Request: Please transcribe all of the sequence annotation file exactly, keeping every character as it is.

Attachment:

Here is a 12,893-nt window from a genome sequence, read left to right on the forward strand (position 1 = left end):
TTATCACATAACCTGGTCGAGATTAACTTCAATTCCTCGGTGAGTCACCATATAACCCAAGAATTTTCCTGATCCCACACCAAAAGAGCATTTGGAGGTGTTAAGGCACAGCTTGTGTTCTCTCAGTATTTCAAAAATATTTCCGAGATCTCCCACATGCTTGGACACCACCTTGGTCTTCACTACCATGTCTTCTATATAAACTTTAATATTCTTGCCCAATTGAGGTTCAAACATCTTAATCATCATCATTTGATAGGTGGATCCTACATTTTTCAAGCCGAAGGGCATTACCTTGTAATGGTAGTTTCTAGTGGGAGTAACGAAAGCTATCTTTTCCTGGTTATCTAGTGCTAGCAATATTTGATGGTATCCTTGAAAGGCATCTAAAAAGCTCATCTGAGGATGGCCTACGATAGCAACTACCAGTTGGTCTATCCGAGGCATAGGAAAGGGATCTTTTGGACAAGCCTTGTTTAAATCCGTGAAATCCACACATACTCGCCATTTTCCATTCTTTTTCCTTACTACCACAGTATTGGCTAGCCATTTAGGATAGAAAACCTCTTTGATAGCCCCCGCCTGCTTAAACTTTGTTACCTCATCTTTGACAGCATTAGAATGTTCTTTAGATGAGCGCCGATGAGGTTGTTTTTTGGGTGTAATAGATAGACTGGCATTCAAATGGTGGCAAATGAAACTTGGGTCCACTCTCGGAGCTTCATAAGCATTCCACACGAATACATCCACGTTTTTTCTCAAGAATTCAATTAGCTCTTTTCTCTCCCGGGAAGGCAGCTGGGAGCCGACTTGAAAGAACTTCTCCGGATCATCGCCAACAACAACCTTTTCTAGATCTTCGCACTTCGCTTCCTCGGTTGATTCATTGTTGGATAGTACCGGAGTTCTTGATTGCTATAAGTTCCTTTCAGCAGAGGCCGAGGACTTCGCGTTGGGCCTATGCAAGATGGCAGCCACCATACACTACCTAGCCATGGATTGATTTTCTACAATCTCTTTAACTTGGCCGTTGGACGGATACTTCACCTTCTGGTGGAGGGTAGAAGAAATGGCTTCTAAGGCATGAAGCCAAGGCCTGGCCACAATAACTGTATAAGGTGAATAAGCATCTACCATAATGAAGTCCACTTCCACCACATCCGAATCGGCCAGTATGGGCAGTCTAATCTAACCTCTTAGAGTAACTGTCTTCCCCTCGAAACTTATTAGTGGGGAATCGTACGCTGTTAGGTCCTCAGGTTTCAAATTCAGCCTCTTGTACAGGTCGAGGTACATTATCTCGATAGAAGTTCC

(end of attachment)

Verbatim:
Here is a 12,893-nt window from a genome sequence, read left to right on the forward strand (position 1 = left end):
TTATCACATAACCTGGTCGAGATTAACTTCAATTCCTCGGTGAGTCACCATATAACCCAAGAATTTTCCTGATCCCACACCAAAAGAGCATTTGGAGGTGTTAAGGCACAGCTTGTGTTCTCTCAGTATTTCAAAAATATTTCCGAGATCTCCCACATGCTTGGACACCACCTTGGTCTTCACTACCATGTCTTCTATATAAACTTTAATATTCTTGCCCAATTGAGGTTCAAACATCTTAATCATCATCATTTGATAGGTGGATCCTACATTTTTCAAGCCGAAGGGCATTACCTTGTAATGGTAGTTTCTAGTGGGAGTAACGAAAGCTATCTTTTCCTGGTTATCTAGTGCTAGCAATATTTGATGGTATCCTTGAAAGGCATCTAAAAAGCTCATCTGAGGATGGCCTACGATAGCAACTACCAGTTGGTCTATCCGAGGCATAGGAAAGGGATCTTTTGGACAAGCCTTGTTTAAATCCGTGAAATCCACACATACTCGCCATTTTCCATTCTTTTTCCTTACTACCACAGTATTGGCTAGCCATTTAGGATAGAAAACCTCTTTGATAGCCCCCGCCTGCTTAAACTTTGTTACCTCATCTTTGACAGCATTAGAATGTTCTTTAGATGAGCGCCGATGAGGTTGTTTTTTGGGTGTAATAGATAGACTGGCATTCAAATGGTGGCAAATGAAACTTGGGTCCACTCTCGGAGCTTCATAAGCATTCCACACGAATACATCCACGTTTTTTCTCAAGAATTCAATTAGCTCTTTTCTCTCCCGGGAAGGCAGCTGGGAGCCGACTTGAAAGAACTTCTCCGGATCATCGCCAACAACAACCTTTTCTAGATCTTCGCACTTCGCTTCCTCGGTTGATTCATTGTTGGATAGTACCGGAGTTCTTGATTGCTATAAGTTCCTTTCAGCAGAGGCCGAGGACTTCGCGTTGGGCCTATGCAAGATGGCAGCCACCATACACTACCTAGCCATGGATTGATTTTCTACAATCTCTTTAACTTGGCCGTTGGACGGATACTTCACCTTCTGGTGGAGGGTAGAAGAAATGGCTTCTAAGGCATGAAGCCAAGGCCTGGCCACAATAACTGTATAAGGTGAATAAGCATCTACCATAATGAAGTCCACTTCCACCACATCCGAATCGGCCAGTATGGGCAGTCTAATCTAACCTCTTAGAGTAACTGTCTTCCCCTCGAAACTTATTAGTGGGGAATCGTACGCTGTTAGGTCCTCAGGTTTCAAATTCAGCCTCTTGTACAGGTCGAGGTACATTATCTCGATAGAAGTTCC